Having been quoting Yeats on Thursday, here we are with Dr Johnson now, who I think said something like "Be neither idle nor solitary". On Friday I shook myself off, like a dog emerging from water, and set off to meet bodran for lunch and to have a look at her new shop. I had thought long and hard about why I had been feeling so bad - something to do with my desire to stop working and a deep, deep fear of what happens if I do. So no easy or immediate answers but time to be kind to myself, to acknowledge that I am stretched too thin just now and that it might be best to just to let things go for a while. There is a time for action and solutions and a time to deliberately step aside, to turn away, to let time pass, see what the mind can do by itself when I let it be, below conscious thought.
Jo's shop is in Denbigh, a small Welsh town which hasn't yet made it as a tourist destination despite a fabulous castle and some lovely old buildings. It is less well off than some of its neighbours but feels like a town teetering on the brink. Which will win? the beautiful old library, the market hall, the sweeping beauty of the views? or the charity shops, the battered old Woolworths, the sense of decline? For the town to feel more prosperous again it needs its High Street to flourish and shops like Jo's are part of what brings people into town.
The shop is towards the top of the hill, near the library, in a higgledypiggledy building added to over years. Yesterday it did not look when I walked in and found jo on her knees as though there was any chance that it could open today. The shop itself had been painted and decorated with some fabulous wallpaper and a clean calm style that makes you want to smile. But there were boxes and boxes of clothes waiting to be hung and steamed and shoes in boxes and where was the jewellery and weren't there some scarves somewhere? We went for a quick sandwich and then I thought I would give Jo a hand for an hour. Four hours later when I staggered home she was still going strong with another friend arriving and hours more to do.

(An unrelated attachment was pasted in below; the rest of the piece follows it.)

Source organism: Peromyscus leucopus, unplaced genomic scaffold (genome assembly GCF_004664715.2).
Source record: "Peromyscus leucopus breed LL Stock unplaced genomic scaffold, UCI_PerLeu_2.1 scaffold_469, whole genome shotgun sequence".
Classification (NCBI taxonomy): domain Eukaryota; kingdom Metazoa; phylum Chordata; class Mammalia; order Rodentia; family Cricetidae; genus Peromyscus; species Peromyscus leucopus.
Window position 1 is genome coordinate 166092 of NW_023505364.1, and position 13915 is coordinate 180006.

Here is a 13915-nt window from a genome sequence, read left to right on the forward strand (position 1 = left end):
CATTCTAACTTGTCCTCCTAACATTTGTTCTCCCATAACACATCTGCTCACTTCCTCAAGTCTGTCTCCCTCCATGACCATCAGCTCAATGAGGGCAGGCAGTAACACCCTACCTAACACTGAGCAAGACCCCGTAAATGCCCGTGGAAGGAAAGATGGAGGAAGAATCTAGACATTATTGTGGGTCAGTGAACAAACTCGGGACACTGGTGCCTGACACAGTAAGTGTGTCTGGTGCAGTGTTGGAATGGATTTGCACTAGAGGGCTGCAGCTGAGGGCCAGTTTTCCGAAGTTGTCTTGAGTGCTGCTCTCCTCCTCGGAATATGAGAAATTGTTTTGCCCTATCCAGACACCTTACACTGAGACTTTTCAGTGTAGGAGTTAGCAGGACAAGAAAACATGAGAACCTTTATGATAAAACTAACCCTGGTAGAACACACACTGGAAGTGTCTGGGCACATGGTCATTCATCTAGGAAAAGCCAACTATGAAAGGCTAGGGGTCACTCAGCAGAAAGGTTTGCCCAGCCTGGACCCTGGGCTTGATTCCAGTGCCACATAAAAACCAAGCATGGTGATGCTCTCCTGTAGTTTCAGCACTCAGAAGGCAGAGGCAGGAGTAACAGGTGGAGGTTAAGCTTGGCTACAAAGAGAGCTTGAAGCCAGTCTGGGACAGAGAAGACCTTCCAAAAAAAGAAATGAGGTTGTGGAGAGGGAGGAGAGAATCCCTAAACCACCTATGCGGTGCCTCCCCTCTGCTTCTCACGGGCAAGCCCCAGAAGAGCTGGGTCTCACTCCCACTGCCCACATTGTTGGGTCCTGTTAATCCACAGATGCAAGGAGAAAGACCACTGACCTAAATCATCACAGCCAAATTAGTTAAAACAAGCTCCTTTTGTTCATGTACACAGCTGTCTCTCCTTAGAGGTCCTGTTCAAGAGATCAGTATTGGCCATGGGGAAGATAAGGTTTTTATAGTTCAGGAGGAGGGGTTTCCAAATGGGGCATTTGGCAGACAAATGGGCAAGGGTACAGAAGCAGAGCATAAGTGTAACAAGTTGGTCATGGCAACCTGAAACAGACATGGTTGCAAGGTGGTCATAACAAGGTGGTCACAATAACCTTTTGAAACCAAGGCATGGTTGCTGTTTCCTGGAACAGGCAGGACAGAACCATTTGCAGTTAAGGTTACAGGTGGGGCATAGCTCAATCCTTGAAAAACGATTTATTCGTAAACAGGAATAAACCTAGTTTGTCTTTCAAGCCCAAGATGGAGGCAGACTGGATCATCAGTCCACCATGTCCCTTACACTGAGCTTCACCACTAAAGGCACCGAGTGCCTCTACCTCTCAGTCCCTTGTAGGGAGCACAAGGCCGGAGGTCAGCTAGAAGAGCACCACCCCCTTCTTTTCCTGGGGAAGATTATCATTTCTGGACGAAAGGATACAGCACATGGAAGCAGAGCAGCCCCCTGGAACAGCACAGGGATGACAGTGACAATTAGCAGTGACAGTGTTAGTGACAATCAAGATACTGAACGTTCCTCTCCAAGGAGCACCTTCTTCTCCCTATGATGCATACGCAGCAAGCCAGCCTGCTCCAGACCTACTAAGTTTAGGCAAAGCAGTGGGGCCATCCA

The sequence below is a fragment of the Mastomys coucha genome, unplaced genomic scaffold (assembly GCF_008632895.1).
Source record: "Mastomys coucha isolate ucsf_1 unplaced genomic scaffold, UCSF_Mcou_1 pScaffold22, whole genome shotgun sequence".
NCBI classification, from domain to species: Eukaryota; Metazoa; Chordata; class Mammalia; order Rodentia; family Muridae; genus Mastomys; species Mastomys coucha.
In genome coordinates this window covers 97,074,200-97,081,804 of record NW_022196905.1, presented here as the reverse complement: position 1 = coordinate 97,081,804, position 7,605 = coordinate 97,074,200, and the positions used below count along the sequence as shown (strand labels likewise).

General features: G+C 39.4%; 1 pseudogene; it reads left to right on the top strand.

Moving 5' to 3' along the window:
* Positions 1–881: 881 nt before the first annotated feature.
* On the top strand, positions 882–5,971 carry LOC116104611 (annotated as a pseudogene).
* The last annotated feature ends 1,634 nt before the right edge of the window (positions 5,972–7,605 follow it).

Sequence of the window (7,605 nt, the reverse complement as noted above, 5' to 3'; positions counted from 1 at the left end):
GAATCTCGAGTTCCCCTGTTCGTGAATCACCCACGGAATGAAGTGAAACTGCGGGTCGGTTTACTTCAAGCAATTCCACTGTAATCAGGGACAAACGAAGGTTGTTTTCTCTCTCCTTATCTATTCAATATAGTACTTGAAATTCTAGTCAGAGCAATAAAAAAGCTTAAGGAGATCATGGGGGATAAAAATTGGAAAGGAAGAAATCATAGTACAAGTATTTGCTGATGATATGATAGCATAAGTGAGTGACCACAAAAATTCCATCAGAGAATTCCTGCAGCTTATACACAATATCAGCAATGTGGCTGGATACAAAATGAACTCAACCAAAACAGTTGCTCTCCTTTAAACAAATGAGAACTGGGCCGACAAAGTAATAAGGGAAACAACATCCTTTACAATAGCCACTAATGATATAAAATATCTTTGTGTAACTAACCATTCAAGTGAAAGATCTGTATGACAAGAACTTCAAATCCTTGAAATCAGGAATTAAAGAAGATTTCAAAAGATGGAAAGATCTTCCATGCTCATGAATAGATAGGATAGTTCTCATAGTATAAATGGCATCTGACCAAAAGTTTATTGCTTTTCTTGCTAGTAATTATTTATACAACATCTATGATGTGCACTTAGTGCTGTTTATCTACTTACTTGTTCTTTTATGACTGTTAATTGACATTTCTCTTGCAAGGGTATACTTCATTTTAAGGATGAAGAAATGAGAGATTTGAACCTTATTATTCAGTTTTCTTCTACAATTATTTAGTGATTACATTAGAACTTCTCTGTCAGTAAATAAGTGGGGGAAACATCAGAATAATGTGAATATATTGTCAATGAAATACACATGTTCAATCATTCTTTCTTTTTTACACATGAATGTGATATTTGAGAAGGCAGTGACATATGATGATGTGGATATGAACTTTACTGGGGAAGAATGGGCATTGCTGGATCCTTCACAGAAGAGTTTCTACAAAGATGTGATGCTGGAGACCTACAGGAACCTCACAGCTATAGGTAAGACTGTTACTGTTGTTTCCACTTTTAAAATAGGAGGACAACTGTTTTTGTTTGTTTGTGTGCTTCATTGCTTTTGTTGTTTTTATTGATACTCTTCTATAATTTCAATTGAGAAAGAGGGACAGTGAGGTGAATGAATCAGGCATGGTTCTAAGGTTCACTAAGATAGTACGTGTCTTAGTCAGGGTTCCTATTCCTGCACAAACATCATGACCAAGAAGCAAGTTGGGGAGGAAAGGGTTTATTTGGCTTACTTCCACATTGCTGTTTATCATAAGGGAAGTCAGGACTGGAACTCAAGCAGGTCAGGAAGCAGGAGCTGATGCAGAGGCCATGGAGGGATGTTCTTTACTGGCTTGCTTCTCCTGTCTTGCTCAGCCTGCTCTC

God knows how she did it (no sleep, amazing energy and a great eye for what looks good might be part of it) but she opened this morning at half past nine. When I arrived today for a look at about half past two the whole place was shining and gorgeous, scented geraniums in the window, at least half the stuff we had painstakingly put out already sold and the shop full of excited customers practically falling on Jo's neck with joy and gratitude for finding a shop like this. There was a French market in the town and instead of its usual slightly abandoned feel the town was full of people and as far as I could see practically all the women over thirty passed through Jo's shop. The clothes are just gorgeous, organic cotton, simple and immensely flattering and not silly prices either. You could see people wondering whether it was worth coming inside and getting giddy with the affordability when they did.
I wish you all the luck in the world Jo. It is a great place and deserves to be a big success.
And here is quick chick update for those who have been wondering: all seven of the survivors are well and eating for Wales. They are feathering quickly so are losing the impossible cuteness of fluffy chicks. If you take the top of the box now they fly up onto the edge, curious and interested. I am still trying to handle them every day, really hoping to get these tamer than our other bantams which, though ready to feed from your hand, are very reluctant to be picked up. Another couple of weeks should see them feathered enough to go out into the shed which will be good for the smell of younger son's room. We will have to work out how to make them a totally bombproof, dogproof run but so far, so good!